I wonder what the thinking behind this move was, positive reinforcement? Did the Kerry media wizards [sic] feel that this would look nice headlining the local news in western Pennsylvania in late october? Do they feel it adds gravitas to their candidate?

I have no idea, but if you think you understand the reasoning behind this (or even if you just have a really catty answer) let me know.

Posted by thickeye at 01:52 PM | Comments (0) | TrackBack


Do you remember that great "fake" Chinese food of your youth? Dim red lights, sticky sweet duck sauce, spare-ribs the bright red color of a fire-truck? Sam Sifton of The Times sure seems to and he went looking for it at the new east village american/chinese/hipster No. 1 Chinese.

Usually the overwroght prose in a short "diners notes" colum would prickle my sense of decorum, but really, how can you argue with statements on fake Chinese food (and perhaps even the meaning of life itself) like this; sit a Chinese restaurant tucked into a low storefront on a grimy stretch of highway in Portsmouth, N.H., and ask yourself: is it any good? The faithful will respond joyfully, without further question or prior knowledge, Yes. It is. Only those without faith, those without grace, would doubt this truth. And thus only the faithful are ever disappointed.

I really don't think you can.

Posted by thickeye at 09:18 AM

May 22, 2004


me with vag n' bill and some lady musician types a few years ago, stolen from

My gosh, I might as well just start a blog that tracks the various major media blips of madam vaginal creme davis on the cultural radar screen. This week she is in the Sunday Styles section of the NY Times[reg. required, etc]. As hard as they might try, none of these stories seem to really capture the true essence of madam davis, the weird liminal and ephemeral space of her meaning. The various transgressions of the boundary between truth/lies (and many others) are never really studied. Still, it is nice to see the crazy amazon woman who gave me my first showing in a real art venue and who wrote grad school recommendation letters for me get a tiny, tiny sliver of the cultural adoration which she deserves.

A couple notes:
1.) I am really weirded out by the use of the male pronoun in articles about her. Even though she is not a real "drag queen" or trans, her embodiment is still from a very womanesque space.

2.) So does the Times always steal articles so blatantly from the LA Crimes? This is basically the same article with better pictures. Same basic premise, same points, same people quoted. I know the NYT is a bit stodgy but you would think they could find this shit on their own.

3.) I wonder if the person usually referred to as The Professor in this space will care that he described as "Mr." & not "Dr.", I would but I am also a sucker for status.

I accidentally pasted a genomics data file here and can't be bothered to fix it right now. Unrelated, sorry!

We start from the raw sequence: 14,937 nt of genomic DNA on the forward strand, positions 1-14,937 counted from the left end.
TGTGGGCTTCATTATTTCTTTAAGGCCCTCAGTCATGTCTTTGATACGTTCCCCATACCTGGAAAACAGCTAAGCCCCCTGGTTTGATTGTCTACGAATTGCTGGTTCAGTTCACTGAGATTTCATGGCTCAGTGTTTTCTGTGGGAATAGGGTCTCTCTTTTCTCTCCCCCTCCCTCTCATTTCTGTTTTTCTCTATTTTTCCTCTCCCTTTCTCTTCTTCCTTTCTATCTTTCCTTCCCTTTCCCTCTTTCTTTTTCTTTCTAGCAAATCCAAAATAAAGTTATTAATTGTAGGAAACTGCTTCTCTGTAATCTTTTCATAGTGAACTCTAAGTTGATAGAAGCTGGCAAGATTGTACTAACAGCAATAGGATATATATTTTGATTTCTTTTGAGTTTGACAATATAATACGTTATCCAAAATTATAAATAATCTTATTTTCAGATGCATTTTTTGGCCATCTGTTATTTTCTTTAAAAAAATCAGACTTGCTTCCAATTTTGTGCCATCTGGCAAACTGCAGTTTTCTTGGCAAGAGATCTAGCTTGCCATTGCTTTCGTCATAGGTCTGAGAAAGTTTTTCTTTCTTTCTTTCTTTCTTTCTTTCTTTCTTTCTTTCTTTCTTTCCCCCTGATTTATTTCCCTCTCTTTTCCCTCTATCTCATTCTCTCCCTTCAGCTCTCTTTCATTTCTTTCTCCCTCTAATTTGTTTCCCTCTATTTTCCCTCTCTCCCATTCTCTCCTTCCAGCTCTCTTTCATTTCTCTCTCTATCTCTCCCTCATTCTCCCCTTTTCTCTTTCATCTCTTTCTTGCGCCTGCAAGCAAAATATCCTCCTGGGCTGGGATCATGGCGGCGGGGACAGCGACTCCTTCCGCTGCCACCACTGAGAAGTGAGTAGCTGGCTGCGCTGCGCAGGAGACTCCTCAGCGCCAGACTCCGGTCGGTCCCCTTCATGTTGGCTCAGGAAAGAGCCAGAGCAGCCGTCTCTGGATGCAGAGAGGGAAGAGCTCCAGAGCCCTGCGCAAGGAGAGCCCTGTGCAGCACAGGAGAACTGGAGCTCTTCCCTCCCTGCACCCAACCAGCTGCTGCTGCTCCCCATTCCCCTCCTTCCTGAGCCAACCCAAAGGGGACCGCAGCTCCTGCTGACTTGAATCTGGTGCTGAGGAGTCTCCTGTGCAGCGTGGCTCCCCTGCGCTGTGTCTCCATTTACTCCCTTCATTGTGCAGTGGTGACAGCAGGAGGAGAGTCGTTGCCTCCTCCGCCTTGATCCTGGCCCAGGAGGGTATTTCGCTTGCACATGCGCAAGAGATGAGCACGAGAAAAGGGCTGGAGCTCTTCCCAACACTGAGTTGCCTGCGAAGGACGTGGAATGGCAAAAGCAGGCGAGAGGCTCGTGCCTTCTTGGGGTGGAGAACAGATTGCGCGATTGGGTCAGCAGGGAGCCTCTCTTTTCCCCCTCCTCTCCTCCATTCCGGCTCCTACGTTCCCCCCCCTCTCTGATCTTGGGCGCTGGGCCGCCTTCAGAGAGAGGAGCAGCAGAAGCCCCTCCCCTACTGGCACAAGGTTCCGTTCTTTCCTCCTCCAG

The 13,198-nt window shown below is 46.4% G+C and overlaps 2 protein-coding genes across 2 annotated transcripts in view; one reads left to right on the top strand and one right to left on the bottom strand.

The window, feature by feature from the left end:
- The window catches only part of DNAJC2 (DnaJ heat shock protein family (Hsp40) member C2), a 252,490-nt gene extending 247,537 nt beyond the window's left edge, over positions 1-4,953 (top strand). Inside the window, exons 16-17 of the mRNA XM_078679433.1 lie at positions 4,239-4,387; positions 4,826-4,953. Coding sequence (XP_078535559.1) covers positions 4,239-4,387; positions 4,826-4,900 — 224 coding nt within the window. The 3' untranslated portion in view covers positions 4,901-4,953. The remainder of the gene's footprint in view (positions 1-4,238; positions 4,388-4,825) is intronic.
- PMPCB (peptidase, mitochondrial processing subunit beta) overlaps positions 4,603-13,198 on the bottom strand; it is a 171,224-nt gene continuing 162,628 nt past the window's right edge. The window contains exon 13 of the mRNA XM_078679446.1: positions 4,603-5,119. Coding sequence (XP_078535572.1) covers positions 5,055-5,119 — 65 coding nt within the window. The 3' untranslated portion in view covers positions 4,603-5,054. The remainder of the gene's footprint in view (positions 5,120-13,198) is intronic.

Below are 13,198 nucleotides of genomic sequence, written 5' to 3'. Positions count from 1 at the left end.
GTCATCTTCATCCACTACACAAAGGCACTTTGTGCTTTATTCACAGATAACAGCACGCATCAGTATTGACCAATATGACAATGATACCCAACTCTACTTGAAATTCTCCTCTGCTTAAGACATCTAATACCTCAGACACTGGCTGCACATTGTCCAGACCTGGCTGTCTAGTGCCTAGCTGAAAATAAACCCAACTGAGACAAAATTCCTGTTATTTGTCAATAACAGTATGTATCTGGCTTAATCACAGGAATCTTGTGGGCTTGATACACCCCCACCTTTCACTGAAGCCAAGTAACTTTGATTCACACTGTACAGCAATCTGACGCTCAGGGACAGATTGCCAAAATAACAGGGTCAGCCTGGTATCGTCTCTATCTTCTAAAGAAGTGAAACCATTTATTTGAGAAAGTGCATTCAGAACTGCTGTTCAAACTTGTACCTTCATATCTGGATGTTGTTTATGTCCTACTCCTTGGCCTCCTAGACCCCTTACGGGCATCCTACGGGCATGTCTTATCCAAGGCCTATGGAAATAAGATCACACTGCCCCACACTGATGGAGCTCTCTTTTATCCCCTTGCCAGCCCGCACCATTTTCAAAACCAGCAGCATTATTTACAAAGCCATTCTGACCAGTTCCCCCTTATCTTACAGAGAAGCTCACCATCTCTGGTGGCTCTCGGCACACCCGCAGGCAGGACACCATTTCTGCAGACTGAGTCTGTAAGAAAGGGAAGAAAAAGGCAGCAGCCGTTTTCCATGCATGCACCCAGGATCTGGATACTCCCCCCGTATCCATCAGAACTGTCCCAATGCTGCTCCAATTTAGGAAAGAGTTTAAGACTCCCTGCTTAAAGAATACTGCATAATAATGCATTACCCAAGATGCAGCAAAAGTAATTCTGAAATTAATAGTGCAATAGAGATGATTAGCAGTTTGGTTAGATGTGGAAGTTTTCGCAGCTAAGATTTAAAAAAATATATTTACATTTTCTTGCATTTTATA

4.) Why are articles about Vag always in the style or magazine section of newspapers. The woman's whole life is an art project, she has show/performed at museums and is always billed as an artist when she lectures at universities. Can the art press not handle her?

Posted by thickeye at 08:07 PM | Comments (0) | TrackBack

May 21, 2004


Often I will read of someone around my age doing something lucrative, cool, new, creative, and feel a certain sense of purposelessness. There they are either starting a new biointernetentertainment company, publishing their first book, having a solo museum show, battling against the odds to fight cancer, graduate harvard and raise their MS afflicted younger sister and I will look at myself, drunk again, whiling my days away reading, seeing, writing and making masturbatory art/academic objects and think fuck- I should/could be doing that. Then I realize that the path they are on is not for me, for whatever reason, pour myself a drink, toast to them and continue on my way.

This fucker however graduated from U of M last may, and promptly left for Baghdad and started an English language news weekly with a bunch of other ex-pats. I can't say that I think his writing is much in the style department, but his takes on how college did and (mostly) did not prepare him for living in a war zone are totally entertaining, and make me a bit wistful.

The fucker is going to have one motherfucking ass-whooping grad-school essay to boot.

Posted by thickeye at 02:16 AM

May 19, 2004

Joshua Green has a great article in this months Atlantic Monthly which explores just how advanced the art of dirty politics has become. Using the 2k elections as a benchmark he recounts (no pun intended) a bbc film never released in the US, Digging The Dirt. The film explores how "opposition research" became professionalized, especially in the GOP camp. The articles main focus is how this opposition research has become a way not just to catch the other guy in a lie or scandal but a way to totally change the public perception of someone. Case in point- Al Gore: from still environmentalist to Al Gore, someone who will say anything to become elected. I think Green's argument goes hand-in-hand with about the internet/blogging and political rumor mongeringsome that I made . It's a dirty, dirty sport

Posted by thickeye at 05:11 PM